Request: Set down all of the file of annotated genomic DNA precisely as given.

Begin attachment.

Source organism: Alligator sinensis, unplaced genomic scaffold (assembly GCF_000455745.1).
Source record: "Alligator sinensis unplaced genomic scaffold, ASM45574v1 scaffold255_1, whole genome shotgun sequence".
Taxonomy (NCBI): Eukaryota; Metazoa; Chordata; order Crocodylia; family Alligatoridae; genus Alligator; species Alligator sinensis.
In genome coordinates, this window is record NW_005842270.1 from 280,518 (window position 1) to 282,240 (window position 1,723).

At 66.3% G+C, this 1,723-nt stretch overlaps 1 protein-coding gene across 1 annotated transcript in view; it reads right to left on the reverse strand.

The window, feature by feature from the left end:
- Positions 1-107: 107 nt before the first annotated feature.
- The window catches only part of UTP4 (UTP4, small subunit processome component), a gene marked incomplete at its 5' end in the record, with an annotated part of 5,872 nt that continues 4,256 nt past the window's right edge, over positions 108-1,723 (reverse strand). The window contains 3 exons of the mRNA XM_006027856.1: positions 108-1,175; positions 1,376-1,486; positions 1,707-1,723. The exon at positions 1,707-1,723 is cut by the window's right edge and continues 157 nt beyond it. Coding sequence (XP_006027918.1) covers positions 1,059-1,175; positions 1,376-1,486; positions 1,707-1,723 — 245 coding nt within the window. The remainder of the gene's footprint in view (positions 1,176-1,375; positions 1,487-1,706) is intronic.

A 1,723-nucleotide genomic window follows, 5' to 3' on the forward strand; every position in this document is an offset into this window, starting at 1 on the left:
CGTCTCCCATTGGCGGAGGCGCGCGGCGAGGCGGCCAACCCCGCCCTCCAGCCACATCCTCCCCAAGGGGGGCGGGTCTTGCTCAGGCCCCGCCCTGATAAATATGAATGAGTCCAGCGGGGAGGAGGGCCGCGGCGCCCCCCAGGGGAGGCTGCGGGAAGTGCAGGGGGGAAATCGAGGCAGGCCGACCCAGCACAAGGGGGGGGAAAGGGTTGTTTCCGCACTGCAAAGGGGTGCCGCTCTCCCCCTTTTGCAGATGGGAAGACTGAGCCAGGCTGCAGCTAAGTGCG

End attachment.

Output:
Source organism: Alligator sinensis, unplaced genomic scaffold (assembly GCF_000455745.1).
Source record: "Alligator sinensis unplaced genomic scaffold, ASM45574v1 scaffold255_1, whole genome shotgun sequence".
Taxonomy (NCBI): Eukaryota; Metazoa; Chordata; order Crocodylia; family Alligatoridae; genus Alligator; species Alligator sinensis.
In genome coordinates, this window is record NW_005842270.1 from 280,518 (window position 1) to 282,240 (window position 1,723).

At 66.3% G+C, this 1,723-nt stretch overlaps 1 protein-coding gene across 1 annotated transcript in view; it reads right to left on the reverse strand.

The window, feature by feature from the left end:
- Positions 1-107: 107 nt before the first annotated feature.
- The window catches only part of UTP4 (UTP4, small subunit processome component), a gene marked incomplete at its 5' end in the record, with an annotated part of 5,872 nt that continues 4,256 nt past the window's right edge, over positions 108-1,723 (reverse strand). The window contains 3 exons of the mRNA XM_006027856.1: positions 108-1,175; positions 1,376-1,486; positions 1,707-1,723. The exon at positions 1,707-1,723 is cut by the window's right edge and continues 157 nt beyond it. Coding sequence (XP_006027918.1) covers positions 1,059-1,175; positions 1,376-1,486; positions 1,707-1,723 — 245 coding nt within the window. The remainder of the gene's footprint in view (positions 1,176-1,375; positions 1,487-1,706) is intronic.

A 1,723-nucleotide genomic window follows, 5' to 3' on the forward strand; every position in this document is an offset into this window, starting at 1 on the left:
CGTCTCCCATTGGCGGAGGCGCGCGGCGAGGCGGCCAACCCCGCCCTCCAGCCACATCCTCCCCAAGGGGGGCGGGTCTTGCTCAGGCCCCGCCCTGATAAATATGAATGAGTCCAGCGGGGAGGAGGGCCGCGGCGCCCCCCAGGGGAGGCTGCGGGAAGTGCAGGGGGGAAATCGAGGCAGGCCGACCCAGCACAAGGGGGGGGAAAGGGTTGTTTCCGCACTGCAAAGGGGTGCCGCTCTCCCCCTTTTGCAGATGGGAAGACTGAGCCAGGCTGCAGCTAAGTGCG